REO Listings: Foreclosures explain Half of All Home Sales
More than three thousand real estate agents surveyed nationwide were asked what is really going on with today’s housing market – and, according to them, distressed home sales, including REO similarities, made up over 47 percent of the total market in September of this year, up from August. Inside Mortgage Finance, together with Campbell Surveys, polled the agents, who also revealed that REO sales were up severely month-to-month.
Those REO sales will continue to make up a large part of real estate activity as, despite recent controversies over how edges and mortgage lenders were handling foreclosures, a nationwide moratorium on them now seems impossible. On Wednesday, October 20th, Department of Housing and Urban Development Secretary Shaun Donovan said these foreclosure problems occurring at a few mortgage companies are not “systemic issues.”
“Where there have been mistakes made or errors, we will keep up those entities, those institutions accountable to stop those processes, review them, and fix them as quickly as possible,” commented Donovan.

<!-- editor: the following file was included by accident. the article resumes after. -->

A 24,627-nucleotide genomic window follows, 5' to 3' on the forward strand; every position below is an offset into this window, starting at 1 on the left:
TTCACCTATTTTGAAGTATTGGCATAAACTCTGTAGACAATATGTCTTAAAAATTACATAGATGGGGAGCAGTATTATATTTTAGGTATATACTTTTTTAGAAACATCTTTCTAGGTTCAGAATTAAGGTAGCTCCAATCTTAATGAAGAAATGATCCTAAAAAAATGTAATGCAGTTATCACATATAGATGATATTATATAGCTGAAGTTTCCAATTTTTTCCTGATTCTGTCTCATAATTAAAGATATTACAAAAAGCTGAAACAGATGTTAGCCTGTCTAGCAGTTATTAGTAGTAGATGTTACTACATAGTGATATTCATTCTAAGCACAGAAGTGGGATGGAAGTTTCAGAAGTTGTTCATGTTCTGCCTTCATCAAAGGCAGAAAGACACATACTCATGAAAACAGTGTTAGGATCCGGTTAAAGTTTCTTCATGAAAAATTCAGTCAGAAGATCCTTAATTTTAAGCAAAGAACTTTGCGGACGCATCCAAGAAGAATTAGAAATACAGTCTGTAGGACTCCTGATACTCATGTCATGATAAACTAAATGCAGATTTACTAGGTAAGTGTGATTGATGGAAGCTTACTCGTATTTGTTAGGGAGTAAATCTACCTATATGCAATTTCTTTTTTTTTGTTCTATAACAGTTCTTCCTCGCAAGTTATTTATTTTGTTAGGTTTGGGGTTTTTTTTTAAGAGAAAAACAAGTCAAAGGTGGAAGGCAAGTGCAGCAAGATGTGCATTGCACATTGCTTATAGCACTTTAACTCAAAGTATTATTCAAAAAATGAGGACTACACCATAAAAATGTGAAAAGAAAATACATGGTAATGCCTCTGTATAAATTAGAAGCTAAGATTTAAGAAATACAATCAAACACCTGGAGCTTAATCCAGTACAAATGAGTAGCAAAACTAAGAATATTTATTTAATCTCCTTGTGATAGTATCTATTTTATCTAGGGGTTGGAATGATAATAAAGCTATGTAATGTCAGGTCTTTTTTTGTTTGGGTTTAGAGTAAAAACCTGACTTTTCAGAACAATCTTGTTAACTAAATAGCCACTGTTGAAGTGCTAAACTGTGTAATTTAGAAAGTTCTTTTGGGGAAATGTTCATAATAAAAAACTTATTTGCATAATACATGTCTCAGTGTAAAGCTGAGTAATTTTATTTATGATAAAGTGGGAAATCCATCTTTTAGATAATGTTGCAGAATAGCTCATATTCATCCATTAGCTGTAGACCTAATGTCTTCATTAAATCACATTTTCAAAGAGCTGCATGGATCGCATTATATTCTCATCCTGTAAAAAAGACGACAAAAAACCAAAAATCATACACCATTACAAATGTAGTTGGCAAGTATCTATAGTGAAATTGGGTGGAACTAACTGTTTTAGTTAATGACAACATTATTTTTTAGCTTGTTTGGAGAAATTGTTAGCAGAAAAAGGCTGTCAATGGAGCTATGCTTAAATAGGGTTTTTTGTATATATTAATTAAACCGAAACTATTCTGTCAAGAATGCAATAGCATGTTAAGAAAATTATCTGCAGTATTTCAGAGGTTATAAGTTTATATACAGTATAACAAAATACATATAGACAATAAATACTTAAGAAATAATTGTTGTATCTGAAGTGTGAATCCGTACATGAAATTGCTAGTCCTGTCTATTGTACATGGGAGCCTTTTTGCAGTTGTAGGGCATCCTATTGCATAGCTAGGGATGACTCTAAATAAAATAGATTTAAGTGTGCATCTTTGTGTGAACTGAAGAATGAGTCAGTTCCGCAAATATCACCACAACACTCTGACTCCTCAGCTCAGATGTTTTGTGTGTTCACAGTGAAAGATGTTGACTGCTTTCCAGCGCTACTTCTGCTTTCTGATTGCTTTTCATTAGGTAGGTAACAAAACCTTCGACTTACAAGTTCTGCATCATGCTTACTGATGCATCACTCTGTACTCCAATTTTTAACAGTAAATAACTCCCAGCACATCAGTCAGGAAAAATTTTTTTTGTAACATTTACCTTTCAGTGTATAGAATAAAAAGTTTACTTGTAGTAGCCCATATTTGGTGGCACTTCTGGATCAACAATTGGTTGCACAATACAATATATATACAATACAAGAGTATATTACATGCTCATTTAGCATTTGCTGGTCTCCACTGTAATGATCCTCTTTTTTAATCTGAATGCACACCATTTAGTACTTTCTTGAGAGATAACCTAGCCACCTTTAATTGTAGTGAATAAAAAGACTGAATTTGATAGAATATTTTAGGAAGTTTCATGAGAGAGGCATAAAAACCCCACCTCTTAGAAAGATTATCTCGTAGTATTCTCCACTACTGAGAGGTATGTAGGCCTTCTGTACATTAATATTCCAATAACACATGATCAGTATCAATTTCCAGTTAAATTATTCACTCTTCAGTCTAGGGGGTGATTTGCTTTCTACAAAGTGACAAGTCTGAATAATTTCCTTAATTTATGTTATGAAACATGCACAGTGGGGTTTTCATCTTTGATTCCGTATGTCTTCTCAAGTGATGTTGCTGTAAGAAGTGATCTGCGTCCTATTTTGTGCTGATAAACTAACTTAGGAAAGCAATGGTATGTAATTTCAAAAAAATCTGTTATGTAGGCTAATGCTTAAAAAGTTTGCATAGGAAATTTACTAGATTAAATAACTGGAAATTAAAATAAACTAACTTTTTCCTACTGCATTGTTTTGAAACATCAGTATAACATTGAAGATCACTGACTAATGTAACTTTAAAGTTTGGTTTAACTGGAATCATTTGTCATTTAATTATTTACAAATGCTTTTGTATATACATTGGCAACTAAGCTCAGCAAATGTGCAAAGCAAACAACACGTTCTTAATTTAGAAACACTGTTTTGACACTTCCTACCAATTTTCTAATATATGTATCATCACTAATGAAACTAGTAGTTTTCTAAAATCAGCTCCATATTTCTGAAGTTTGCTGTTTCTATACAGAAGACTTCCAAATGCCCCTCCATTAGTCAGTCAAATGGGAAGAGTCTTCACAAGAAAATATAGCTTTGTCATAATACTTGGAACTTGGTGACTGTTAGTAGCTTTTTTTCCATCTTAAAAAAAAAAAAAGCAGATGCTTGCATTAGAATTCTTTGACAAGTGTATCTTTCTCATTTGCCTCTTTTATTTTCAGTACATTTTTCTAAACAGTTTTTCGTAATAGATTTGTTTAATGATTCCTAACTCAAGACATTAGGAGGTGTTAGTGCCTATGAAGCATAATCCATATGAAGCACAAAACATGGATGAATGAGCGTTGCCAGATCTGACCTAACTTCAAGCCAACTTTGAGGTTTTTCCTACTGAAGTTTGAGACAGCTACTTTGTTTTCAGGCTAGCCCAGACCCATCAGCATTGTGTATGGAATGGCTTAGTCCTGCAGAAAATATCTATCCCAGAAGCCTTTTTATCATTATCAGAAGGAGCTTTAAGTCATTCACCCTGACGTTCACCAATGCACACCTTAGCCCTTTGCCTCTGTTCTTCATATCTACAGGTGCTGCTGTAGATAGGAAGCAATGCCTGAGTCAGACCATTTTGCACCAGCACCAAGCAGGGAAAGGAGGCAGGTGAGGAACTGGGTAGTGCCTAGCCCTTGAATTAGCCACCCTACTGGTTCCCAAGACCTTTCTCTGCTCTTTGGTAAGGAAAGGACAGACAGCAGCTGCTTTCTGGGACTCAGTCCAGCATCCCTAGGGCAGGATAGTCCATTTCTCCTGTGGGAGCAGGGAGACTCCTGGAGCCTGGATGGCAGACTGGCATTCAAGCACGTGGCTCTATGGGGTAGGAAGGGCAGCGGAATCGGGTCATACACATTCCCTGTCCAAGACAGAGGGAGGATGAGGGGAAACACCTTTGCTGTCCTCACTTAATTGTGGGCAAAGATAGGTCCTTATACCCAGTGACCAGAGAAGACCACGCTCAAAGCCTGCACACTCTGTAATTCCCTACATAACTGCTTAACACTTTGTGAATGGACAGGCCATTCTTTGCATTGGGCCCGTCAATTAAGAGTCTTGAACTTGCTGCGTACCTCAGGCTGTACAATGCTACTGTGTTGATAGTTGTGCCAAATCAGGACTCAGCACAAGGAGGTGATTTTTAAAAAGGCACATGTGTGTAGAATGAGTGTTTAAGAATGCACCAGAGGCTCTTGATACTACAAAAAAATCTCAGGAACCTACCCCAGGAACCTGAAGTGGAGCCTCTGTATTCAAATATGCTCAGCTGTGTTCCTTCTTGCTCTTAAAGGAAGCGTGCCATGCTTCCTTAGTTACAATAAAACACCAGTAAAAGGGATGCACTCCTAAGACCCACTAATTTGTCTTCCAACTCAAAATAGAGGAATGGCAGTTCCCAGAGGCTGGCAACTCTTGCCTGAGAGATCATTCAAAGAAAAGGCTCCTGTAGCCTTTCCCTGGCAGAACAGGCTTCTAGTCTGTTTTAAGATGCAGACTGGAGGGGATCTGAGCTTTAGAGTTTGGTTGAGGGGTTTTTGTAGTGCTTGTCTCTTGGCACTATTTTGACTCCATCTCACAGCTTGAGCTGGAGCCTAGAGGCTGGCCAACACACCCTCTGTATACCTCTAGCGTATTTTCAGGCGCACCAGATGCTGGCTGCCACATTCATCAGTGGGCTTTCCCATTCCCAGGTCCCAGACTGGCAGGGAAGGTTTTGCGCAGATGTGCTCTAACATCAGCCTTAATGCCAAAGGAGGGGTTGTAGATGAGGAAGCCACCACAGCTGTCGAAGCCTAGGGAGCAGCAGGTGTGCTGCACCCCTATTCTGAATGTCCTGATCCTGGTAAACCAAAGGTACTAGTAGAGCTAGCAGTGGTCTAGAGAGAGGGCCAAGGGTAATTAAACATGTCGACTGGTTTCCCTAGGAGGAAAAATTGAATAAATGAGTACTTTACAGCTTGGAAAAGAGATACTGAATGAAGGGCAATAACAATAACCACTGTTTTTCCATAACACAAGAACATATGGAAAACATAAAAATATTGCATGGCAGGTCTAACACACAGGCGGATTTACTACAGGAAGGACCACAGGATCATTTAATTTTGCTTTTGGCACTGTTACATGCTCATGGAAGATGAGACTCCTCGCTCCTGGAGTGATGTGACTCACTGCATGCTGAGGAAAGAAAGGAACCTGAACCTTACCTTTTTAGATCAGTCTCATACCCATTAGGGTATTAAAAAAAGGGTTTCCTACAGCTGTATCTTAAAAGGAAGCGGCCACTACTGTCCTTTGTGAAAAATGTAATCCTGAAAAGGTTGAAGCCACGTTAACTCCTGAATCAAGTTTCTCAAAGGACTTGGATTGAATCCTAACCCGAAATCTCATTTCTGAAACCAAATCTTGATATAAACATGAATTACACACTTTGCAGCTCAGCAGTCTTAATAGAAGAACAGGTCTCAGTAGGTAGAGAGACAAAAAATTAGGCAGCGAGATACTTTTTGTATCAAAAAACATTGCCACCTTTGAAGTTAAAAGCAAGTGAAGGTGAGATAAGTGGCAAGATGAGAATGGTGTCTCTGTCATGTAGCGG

White House Press Secretary Robert Gibbs also weighed in with the Obama administration’s view that a nationwide moratorium on foreclosures would be “dangerous” and will not be pursued.
“We have talked about, over the past week or so, the danger that we see in…halting the complete housing market and the danger that it would provide — or potentially provide writ large — and its effect on the economy,” said Gibbs.
Most experts agree that the overwhelming majority of homeowners currently in the foreclosure course of action are, in fact, in default and have been unable to pay their mortgages.
There are also simply too many REO homes in the pipeline to ignore. Three of the biggest edges, JPMorgan Chase, Wells Fargo and Bank of America, each reported they had more than $20 billion in single-family mortgages either already converted to REO similarities or in foreclosure.
JPMorgan Chase has the largest quantity of REO homes with $21.7 billion. It also has $43.4 billion in mortgages past due. Bank of America has $20.3 billion in REOs, and $54.6 billion in past-due mortgages.
And there are billions more in REO similarities out there with the smaller edges, such as Citibank with $6.3 billion in foreclosures and $19.2 billion in past-due mortgages.
With hundreds of billions of dollars worth of possible REO listings nevertheless to come, the need for qualified REO agents and professionals to manager those similarities will continue to build.